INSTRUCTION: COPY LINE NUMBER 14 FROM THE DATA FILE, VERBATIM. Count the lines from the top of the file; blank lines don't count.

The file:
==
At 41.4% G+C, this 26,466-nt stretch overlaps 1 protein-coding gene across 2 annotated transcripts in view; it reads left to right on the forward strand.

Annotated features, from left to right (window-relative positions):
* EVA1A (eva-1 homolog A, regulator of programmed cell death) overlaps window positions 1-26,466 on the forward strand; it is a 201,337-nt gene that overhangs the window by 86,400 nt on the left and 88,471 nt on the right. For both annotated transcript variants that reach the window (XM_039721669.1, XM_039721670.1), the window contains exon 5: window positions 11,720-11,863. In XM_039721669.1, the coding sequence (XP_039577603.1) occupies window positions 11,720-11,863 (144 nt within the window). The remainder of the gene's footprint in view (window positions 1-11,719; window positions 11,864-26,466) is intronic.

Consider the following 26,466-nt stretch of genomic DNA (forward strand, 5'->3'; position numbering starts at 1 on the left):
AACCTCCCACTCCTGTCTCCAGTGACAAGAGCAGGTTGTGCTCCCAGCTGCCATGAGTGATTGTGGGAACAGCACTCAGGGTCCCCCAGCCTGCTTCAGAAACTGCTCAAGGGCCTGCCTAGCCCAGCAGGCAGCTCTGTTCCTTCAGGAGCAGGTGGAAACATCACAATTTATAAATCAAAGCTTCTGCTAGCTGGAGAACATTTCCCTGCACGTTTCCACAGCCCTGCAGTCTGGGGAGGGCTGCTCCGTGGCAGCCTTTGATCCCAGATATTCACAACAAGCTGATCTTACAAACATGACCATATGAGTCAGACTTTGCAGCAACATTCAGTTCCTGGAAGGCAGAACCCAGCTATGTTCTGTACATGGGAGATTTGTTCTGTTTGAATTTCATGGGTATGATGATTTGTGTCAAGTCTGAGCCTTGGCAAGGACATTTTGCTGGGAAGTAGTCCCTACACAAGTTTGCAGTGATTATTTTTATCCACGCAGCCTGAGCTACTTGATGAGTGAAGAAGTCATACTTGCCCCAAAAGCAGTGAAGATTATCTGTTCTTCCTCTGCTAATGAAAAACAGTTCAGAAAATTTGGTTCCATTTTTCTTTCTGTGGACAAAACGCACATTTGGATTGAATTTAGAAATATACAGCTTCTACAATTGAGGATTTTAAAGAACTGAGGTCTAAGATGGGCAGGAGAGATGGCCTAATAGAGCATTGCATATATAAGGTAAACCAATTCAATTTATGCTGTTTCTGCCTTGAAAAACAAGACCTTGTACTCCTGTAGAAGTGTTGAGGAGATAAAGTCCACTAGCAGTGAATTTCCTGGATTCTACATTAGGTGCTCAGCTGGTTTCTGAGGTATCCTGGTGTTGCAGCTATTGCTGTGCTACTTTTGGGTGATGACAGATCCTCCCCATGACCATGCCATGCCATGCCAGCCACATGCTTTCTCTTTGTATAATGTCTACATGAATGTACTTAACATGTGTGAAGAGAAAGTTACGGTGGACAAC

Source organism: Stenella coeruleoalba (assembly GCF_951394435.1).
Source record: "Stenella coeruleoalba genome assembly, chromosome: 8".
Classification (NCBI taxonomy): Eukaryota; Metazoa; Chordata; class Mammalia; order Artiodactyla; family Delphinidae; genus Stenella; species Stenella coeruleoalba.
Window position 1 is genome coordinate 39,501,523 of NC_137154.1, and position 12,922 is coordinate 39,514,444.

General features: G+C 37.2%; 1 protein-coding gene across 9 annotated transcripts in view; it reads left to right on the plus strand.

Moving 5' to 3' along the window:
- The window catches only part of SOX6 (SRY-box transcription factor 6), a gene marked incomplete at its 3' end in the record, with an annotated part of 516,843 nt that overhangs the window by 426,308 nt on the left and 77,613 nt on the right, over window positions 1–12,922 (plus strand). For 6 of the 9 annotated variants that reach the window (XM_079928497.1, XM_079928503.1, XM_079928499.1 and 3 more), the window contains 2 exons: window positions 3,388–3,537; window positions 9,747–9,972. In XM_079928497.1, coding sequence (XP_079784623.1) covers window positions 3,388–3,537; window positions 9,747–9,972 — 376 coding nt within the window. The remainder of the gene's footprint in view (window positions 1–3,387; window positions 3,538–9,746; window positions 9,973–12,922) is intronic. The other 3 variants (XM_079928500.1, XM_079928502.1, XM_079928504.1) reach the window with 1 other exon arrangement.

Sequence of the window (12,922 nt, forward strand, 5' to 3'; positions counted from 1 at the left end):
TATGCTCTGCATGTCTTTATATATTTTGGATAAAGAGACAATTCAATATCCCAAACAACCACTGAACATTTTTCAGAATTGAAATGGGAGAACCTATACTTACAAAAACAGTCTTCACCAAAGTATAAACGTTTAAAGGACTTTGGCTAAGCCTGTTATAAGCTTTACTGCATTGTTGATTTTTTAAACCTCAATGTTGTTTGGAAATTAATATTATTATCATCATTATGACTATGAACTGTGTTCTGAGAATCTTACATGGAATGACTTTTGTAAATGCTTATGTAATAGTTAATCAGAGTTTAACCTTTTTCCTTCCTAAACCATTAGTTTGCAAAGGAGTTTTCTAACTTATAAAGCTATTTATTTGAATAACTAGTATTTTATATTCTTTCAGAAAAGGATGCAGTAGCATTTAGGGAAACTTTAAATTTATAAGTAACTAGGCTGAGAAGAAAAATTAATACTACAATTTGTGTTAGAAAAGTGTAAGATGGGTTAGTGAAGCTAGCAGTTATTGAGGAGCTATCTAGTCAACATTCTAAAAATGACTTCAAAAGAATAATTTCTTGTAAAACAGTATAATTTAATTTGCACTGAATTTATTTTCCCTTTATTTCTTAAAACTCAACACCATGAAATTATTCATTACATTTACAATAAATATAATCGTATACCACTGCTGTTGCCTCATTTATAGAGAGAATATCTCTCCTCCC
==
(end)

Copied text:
TATGCTCTGCATGTCTTTATATATTTTGGATAAAGAGACAATTCAATATCCCAAACAACCACTGAACATTTTTCAGAATTGAAATGGGAGAACCTATACTTACAAAAACAGTCTTCACCAAAGTATAAACGTTTAAAGGACTTTGGCTAAGCCTGTTATAAGCTTTACTGCATTGTTGATTTTTTAAACCTCAATGTTGTTTGGAAATTAATATTATTATCATCATTATGACTATGAACTGTGTTCTGAGAATCTTACATGGAATGACTTTTGTAAATGCTTATGTAATAGTTAATCAGAGTTTAACCTTTTTCCTTCCTAAACCATTAGTTTGCAAAGGAGTTTTCTAACTTATAAAGCTATTTATTTGAATAACTAGTATTTTATATTCTTTCAGAAAAGGATGCAGTAGCATTTAGGGAAACTTTAAATTTATAAGTAACTAGGCTGAGAAGAAAAATTAATACTACAATTTGTGTTAGAAAAGTGTAAGATGGGTTAGTGAAGCTAGCAGTTATTGAGGAGCTATCTAGTCAACATTCTAAAAATGACTTCAAAAGAATAATTTCTTGTAAAACAGTATAATTTAATTTGCACTGAATTTATTTTCCCTTTATTTCTTAAAACTCAACACCATGAAATTATTCATTACATTTACAATAAATATAATCGTATACCACTGCTGTTGCCTCATTTATAGAGAGAATATCTCTCCTCCC